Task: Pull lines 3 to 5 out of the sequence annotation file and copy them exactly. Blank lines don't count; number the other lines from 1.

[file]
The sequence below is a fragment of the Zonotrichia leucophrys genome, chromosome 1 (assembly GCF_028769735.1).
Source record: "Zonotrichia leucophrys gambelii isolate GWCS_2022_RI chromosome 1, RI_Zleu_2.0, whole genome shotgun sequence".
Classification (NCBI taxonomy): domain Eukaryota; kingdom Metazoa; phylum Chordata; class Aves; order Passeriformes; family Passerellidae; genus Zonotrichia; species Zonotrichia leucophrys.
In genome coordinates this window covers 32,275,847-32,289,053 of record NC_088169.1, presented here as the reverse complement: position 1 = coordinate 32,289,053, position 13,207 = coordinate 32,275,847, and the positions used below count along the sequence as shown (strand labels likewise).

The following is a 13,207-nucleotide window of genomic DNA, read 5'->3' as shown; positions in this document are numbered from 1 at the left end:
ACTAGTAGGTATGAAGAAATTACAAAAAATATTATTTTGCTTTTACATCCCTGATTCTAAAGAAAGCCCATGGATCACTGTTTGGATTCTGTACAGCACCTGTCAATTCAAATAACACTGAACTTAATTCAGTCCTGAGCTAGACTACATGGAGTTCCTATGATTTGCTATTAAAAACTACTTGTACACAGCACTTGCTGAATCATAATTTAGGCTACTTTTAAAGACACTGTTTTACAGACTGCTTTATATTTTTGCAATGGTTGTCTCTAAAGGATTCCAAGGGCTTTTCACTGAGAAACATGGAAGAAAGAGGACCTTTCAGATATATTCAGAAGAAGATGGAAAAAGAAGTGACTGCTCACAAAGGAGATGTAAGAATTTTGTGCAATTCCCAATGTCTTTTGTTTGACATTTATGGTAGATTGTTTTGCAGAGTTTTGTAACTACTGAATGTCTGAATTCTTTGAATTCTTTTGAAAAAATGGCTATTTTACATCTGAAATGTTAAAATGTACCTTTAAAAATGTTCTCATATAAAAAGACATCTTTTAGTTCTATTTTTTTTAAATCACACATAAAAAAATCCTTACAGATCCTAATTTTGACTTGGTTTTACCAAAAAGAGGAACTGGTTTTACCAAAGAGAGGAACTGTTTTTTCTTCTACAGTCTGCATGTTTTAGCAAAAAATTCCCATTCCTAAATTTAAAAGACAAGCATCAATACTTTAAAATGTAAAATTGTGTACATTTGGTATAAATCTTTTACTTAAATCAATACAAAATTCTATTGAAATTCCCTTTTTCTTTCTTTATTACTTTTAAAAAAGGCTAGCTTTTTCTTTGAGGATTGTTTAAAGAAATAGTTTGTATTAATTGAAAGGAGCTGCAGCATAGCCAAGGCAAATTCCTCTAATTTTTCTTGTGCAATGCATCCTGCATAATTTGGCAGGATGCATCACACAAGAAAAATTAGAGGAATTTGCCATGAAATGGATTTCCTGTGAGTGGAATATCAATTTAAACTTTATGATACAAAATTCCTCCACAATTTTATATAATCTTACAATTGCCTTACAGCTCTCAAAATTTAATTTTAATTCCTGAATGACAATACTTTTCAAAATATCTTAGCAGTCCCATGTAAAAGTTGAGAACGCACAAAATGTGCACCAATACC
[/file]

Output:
Classification (NCBI taxonomy): domain Eukaryota; kingdom Metazoa; phylum Chordata; class Aves; order Passeriformes; family Passerellidae; genus Zonotrichia; species Zonotrichia leucophrys.
In genome coordinates this window covers 32,275,847-32,289,053 of record NC_088169.1, presented here as the reverse complement: position 1 = coordinate 32,289,053, position 13,207 = coordinate 32,275,847, and the positions used below count along the sequence as shown (strand labels likewise).

The following is a 13,207-nucleotide window of genomic DNA, read 5'->3' as shown; positions in this document are numbered from 1 at the left end: